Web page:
Go out and play!
`Please can we play inside…please…’.This is what my best friend and I used to ask our parents when we were children, and the answer was nearly always, `No, go out and play’. Playing indoors seemed like an unattainable luxury. Only one summer, as a stroppy 12-year old did I rebel by staying in for a whole week, playing Monopoly with my best friend, with the blinds down.
In my role as a librarian at the Children’s Play Information Service, I was reading the National Trust report on the findings from the Natural Childhood Inquiry, Reconnecting children with nature, and that made me think of my outdoor childhood.
Growing up in a small town in Sweden, hardly anyone I knew was `allowed’ to play inside much – our lives were outside, in summer as well as in winter. I had both nature and all my friends on my doorstep, as well as plenty of opportunities to experience risk and challenge! We were allowed to have matches and candles – but only if there was lots of snow. We were allowed to ice skate on the frozen lake but only after we’d told our parents that the ice `was definitely’ one meter thick. We also had a brilliant adventure playground next door where we used tools to build dens, looked after rabbits or just messed about.
When my children were younger I used to tell them about my childhood, and they loved hearing about the adventures, but sometimes looked at me in disbelief, and asked if I would allow them to do some of the things. `Mum, you wouldn’t let us’, they would say, and I would protest, saying that of course I would. But would I?
If my son had asked for a box of matches and a candle to take outside when he was aged nine I would probably have said no (thinking of endless ways he could burn himself or his friends). Part of that is being a protective parent. But there is also this – I would not have felt that he was competent enough because he had simply not experienced enough on his own. Living in London he’d hardly ever been out alone. I would let him go out near our house but he would come back because there were no other kids out. When I was a nine-year old girl and had the matches and the candles I knew that if I accidentally set light to my jacket I had to roll in the snow to put it out. I knew if one of my friends fell into one of the holes on the frozen lake that you must lie down and crawl towards the hole, never walk, because the ice could break. I knew that if I fell over and hurt myself there was this leaf that grew everywhere that would stop the bleeding. I knew which parts of my neighbourhood to avoid because of nasty kids, strict adults, or the occasional flasher. I knew the shortcuts, the long cuts, the hiding places.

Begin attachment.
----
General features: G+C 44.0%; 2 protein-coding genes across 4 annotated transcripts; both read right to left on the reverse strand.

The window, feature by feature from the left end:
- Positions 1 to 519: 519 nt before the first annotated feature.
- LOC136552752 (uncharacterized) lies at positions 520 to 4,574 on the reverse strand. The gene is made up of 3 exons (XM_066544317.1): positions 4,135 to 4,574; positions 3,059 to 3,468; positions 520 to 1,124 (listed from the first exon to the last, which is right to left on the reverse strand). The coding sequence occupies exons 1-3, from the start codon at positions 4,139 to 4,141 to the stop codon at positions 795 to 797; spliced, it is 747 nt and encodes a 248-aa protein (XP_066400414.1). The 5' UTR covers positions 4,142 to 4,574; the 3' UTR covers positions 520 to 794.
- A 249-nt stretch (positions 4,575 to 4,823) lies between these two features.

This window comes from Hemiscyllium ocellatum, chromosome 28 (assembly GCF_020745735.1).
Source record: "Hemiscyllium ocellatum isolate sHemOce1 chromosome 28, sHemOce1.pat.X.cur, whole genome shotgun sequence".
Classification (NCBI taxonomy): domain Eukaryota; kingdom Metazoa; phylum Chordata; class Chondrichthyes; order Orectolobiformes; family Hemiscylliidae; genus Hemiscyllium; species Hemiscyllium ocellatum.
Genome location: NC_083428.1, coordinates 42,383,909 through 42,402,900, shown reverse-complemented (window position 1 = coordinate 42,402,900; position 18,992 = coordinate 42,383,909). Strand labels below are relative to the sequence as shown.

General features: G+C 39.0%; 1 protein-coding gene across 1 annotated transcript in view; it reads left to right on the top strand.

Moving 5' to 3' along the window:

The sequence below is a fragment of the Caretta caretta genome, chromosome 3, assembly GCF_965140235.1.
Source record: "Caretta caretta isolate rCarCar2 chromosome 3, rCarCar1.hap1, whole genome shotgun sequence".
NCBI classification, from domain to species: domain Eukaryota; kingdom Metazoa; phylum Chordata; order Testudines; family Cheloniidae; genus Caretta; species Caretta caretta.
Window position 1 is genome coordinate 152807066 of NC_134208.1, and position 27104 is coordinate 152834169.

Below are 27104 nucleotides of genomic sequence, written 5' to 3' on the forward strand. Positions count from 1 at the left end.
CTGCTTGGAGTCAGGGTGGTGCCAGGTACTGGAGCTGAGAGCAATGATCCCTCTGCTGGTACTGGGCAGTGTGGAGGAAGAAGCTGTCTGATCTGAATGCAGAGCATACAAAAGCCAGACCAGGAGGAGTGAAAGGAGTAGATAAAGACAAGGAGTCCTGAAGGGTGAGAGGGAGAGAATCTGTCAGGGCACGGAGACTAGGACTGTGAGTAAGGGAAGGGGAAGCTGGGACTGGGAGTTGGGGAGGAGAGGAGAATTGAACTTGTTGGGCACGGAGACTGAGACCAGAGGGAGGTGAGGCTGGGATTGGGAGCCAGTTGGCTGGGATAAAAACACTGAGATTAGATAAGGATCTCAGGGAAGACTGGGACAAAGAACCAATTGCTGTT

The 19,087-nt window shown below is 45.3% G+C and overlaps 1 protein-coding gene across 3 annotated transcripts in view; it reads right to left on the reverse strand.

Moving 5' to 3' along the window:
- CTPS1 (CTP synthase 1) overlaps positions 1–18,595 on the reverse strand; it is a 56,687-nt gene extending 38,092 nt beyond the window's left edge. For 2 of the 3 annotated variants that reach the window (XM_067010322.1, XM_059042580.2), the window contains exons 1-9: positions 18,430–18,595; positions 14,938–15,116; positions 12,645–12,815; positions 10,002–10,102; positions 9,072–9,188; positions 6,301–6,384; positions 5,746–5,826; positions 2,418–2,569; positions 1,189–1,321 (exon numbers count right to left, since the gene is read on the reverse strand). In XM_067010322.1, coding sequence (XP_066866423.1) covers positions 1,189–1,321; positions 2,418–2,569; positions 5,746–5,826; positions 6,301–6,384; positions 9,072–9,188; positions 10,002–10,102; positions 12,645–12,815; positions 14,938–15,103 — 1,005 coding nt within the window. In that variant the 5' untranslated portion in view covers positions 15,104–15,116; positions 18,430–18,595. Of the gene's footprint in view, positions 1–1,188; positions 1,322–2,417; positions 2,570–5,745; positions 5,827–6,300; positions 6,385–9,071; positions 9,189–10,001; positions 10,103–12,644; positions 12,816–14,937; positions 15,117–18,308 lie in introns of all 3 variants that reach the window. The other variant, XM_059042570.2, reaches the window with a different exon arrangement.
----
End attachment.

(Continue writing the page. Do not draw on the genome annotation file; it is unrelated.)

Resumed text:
Love outdoor play – I did! Playing out every day, sometimes on my own, but more often with a group of friends, taught me lots of useful skills and I’d like to think that it has made me into the quite resilient person that I am today. As the recent Health and Safety Executive statement on promoting a balanced approach to risk and safety in children’s play and leisure pointed out, `No child will learn about risk if they are wrapped in cotton wool’.